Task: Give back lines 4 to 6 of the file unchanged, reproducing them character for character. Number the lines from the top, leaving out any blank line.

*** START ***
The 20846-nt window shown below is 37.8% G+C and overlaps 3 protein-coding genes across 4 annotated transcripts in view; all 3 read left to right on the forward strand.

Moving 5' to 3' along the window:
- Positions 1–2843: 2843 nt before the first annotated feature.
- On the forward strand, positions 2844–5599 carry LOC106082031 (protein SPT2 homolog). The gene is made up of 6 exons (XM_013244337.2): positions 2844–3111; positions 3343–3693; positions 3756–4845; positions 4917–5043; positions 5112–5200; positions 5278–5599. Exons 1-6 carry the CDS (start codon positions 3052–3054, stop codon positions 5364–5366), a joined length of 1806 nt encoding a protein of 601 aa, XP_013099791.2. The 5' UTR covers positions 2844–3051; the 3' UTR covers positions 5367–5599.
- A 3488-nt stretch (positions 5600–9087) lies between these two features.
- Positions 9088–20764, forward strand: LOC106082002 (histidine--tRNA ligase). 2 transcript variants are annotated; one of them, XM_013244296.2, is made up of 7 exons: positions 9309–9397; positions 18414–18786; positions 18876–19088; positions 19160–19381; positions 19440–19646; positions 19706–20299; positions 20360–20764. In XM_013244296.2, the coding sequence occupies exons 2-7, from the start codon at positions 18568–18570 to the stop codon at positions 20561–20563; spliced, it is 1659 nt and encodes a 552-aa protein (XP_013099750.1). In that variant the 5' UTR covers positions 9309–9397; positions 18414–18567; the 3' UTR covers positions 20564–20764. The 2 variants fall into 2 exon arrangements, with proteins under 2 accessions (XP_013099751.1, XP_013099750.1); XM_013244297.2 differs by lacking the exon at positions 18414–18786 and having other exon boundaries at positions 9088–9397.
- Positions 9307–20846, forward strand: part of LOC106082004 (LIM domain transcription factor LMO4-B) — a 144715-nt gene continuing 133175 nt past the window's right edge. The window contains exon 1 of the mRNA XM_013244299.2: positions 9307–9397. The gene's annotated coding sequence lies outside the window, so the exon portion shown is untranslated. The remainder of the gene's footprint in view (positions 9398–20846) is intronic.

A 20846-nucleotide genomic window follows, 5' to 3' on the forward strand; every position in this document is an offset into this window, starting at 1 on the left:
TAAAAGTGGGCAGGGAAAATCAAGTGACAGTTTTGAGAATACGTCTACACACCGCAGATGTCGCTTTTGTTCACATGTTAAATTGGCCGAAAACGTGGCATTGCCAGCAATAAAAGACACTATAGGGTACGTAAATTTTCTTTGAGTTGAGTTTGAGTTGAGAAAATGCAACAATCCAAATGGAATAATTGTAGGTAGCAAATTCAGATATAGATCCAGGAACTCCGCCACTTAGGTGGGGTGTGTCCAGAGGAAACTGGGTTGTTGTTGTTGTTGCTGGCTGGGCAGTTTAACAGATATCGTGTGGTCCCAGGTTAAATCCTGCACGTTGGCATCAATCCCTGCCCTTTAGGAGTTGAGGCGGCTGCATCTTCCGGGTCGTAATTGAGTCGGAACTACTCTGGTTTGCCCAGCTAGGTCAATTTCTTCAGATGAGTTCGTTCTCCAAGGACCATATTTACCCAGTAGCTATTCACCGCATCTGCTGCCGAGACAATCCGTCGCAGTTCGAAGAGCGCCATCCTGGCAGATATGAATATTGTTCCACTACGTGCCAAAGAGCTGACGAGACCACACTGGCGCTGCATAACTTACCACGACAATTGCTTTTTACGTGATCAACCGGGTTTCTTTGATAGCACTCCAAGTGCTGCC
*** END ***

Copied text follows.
- On the forward strand, positions 2844–5599 carry LOC106082031 (protein SPT2 homolog). The gene is made up of 6 exons (XM_013244337.2): positions 2844–3111; positions 3343–3693; positions 3756–4845; positions 4917–5043; positions 5112–5200; positions 5278–5599. Exons 1-6 carry the CDS (start codon positions 3052–3054, stop codon positions 5364–5366), a joined length of 1806 nt encoding a protein of 601 aa, XP_013099791.2. The 5' UTR covers positions 2844–3051; the 3' UTR covers positions 5367–5599.
- A 3488-nt stretch (positions 5600–9087) lies between these two features.
- Positions 9088–20764, forward strand: LOC106082002 (histidine--tRNA ligase). 2 transcript variants are annotated; one of them, XM_013244296.2, is made up of 7 exons: positions 9309–9397; positions 18414–18786; positions 18876–19088; positions 19160–19381; positions 19440–19646; positions 19706–20299; positions 20360–20764. In XM_013244296.2, the coding sequence occupies exons 2-7, from the start codon at positions 18568–18570 to the stop codon at positions 20561–20563; spliced, it is 1659 nt and encodes a 552-aa protein (XP_013099750.1). In that variant the 5' UTR covers positions 9309–9397; positions 18414–18567; the 3' UTR covers positions 20564–20764. The 2 variants fall into 2 exon arrangements, with proteins under 2 accessions (XP_013099751.1, XP_013099750.1); XM_013244297.2 differs by lacking the exon at positions 18414–18786 and having other exon boundaries at positions 9088–9397.